A cloud-castle of sweet illusions and darling lies…

While it may sound like an echo of Aristophanes’ play “The Clouds” or even “The Birds”, the above quotation actually comes from what is considered a key staring point in the modern study of ethics, entitled “The Ethics of Belief” by Professor W K Clifford, published some 140 years ago. Of course, the seminal work of Western philosophy in this area is Aristotle’s ‘Nicomachean Ethics’, but that is focused more on what constitutes the “good life”. Here we are concerned with modes of thought, rather than actions.

While a full reading of this mid-Victorian era essay would probably cause disquiet in terms of some of the examples used, that should not detract from the author’s underlying purpose of teasing out why and how it is unethical and, indeed, harmful to one’s self and to others to be credulous in what one believes- something which seems increasingly relevant in a world of “truthiness” and even “post-truth”, where “false news” (rather an oxymoron) allegedly abounds.

We all know that the truth has consequences; but so does its opposite, as we have witnessed on more than one important occasion during 2016. It is, therefore, critical if one is to be able to make effective and ethical decisions to have the capacity to distinguish between the two. Perhaps ironically in the circumstances, “Trust, but verify” takes on new meaning.

While, as we have written before, “one has to start somewhere” and that it is rational to regard some matters as being “reasonably certain” (for example, that the sun will rise tomorrow), many factors are, in reality, not directly verifiable, or are probabilistic. The question of ethics becomes relevant because decisions and actions also have consequences: what is it right or reasonable to believe based upon the evidence available, and what are the actions or decisions that appropriately flow from that belief? What are the likely consequences? If one’s actions or decisions ignore the evidence then, according to Clifford, one is acting unethically.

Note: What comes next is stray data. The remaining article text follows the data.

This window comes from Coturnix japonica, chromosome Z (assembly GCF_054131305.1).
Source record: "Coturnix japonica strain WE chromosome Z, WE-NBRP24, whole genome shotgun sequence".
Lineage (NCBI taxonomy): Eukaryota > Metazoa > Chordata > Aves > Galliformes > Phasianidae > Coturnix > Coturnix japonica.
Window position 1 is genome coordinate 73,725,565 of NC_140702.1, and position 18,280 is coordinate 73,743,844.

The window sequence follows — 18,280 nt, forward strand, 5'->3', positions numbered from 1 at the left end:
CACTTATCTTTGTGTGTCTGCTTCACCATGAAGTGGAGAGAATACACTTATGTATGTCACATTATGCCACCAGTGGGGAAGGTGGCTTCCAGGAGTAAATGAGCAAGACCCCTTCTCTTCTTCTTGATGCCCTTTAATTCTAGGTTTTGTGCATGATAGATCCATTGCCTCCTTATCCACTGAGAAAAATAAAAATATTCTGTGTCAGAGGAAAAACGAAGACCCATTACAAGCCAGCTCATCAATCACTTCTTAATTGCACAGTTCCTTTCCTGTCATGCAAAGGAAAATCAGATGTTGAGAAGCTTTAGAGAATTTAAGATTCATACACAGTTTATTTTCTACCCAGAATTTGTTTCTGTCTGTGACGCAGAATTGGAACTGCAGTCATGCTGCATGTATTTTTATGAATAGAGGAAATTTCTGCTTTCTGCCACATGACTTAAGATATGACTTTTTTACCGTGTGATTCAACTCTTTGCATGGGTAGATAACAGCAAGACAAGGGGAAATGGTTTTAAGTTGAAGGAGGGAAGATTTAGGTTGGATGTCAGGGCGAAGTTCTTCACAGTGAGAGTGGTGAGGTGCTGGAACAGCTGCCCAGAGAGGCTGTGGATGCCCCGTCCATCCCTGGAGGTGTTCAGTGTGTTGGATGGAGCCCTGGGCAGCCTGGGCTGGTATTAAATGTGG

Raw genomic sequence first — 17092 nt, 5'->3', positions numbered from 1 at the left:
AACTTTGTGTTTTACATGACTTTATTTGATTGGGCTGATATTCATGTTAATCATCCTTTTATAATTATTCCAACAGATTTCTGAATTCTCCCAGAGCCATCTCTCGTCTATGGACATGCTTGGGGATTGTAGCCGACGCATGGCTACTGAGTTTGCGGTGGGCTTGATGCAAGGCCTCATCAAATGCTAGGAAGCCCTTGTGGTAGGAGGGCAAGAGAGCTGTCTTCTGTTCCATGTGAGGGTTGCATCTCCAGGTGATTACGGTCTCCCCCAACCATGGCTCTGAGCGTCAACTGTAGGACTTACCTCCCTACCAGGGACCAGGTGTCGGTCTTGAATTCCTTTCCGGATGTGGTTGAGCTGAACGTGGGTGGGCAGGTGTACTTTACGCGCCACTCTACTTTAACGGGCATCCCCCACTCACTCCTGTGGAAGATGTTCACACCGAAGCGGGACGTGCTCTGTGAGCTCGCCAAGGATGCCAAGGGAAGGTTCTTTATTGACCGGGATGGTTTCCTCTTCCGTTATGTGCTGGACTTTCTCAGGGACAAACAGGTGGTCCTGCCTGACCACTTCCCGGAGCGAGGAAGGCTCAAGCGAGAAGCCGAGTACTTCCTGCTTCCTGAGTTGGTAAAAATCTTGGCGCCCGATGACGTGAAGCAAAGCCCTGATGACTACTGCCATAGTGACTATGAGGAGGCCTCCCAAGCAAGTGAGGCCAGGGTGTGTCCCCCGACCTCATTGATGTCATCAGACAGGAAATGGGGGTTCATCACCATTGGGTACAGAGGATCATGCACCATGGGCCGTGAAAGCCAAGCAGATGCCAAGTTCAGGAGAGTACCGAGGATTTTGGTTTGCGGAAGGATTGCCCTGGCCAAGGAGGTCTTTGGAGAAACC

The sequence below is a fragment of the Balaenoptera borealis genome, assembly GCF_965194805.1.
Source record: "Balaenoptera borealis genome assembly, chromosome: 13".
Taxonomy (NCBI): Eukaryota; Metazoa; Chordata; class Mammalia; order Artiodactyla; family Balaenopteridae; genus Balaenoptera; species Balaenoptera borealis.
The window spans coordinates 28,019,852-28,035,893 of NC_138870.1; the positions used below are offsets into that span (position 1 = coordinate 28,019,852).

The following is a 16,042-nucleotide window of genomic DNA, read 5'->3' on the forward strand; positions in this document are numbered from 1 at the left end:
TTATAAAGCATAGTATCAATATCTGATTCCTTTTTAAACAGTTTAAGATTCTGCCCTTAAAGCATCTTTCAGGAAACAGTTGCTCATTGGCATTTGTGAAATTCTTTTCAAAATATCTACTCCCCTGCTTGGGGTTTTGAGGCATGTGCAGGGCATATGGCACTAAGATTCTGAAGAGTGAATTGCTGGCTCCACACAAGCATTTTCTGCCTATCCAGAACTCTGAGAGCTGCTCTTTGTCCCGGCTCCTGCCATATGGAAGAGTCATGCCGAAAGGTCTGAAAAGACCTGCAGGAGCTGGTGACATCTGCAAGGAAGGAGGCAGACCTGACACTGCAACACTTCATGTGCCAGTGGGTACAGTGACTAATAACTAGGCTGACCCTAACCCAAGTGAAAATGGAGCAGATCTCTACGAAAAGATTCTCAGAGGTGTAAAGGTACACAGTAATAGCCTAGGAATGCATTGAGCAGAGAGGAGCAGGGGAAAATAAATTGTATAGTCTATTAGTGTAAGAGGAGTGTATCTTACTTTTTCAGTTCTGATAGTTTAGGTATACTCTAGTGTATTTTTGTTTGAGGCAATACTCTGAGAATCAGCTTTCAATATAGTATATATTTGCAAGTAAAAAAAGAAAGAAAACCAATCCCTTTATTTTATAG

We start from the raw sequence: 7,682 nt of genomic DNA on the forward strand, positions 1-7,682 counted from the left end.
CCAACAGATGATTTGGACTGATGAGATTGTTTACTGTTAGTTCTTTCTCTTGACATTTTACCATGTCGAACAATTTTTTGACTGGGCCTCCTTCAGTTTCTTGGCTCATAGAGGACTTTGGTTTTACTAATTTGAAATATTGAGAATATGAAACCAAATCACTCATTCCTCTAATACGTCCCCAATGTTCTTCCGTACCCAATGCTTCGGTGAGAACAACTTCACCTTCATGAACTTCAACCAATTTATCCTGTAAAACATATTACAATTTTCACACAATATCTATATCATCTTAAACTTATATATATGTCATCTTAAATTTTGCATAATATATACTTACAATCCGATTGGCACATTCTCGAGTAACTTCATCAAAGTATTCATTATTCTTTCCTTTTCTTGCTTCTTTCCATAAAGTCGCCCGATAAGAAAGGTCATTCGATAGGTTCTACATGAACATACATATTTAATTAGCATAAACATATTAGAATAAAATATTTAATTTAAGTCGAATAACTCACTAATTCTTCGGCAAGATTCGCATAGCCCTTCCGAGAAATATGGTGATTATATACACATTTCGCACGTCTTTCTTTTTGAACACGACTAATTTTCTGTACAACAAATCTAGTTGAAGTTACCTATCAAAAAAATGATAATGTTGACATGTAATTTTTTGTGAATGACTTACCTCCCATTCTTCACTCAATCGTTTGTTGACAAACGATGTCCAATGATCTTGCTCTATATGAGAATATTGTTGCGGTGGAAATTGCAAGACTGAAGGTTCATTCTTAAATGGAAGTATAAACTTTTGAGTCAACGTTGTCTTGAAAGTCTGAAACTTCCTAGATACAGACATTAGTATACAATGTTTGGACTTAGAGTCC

The world of finance is often a target of those seeking to land a seemingly easy blow; but in our view it is more important to distinguish between those who willfully choose to be blind to worrisome signals and thus harm not only themselves but also those dependent upon their decisions and actions, and those who raise often uncomfortable questions and chose to pursue a sometimes difficult quest. The former eventually suffer opprobrium and often oblivion, while the latter are eventually rewarded for their perseverance and integrity.

And another phrase from Clifford’s essay seems particularly apt as to how one should determine “the truth”: that it should stand “in the fierce light of free and fearless questioning”; while the truth is “desecrated when given to unproved and unquestioned statements for the solace and private pleasure of the believer”. At Awbury, we are very much of the belief that we must challenge assumptions and verify data if we are to operate successfully; and we are, frankly, concerned that it may seem acceptable to distort and misrepresent facts, as well as the behaviours and beliefs of others. We are very much believers in the rigorous pursuit of the right outcome, even if that may be long, hard process.

While we believe strongly in the profit motive and that generating wealth for ourselves and our partners, while adding value to our clients’ risk management needs, is both moral and ethical, we remain adamant that it must be done with the proper alignment of interests, which is reinforced by being straightforward and ethical in how we conduct ourselves.

And on that note, may we wish all our clients, partners and advisors the compliments of the season!

The Awbury Team


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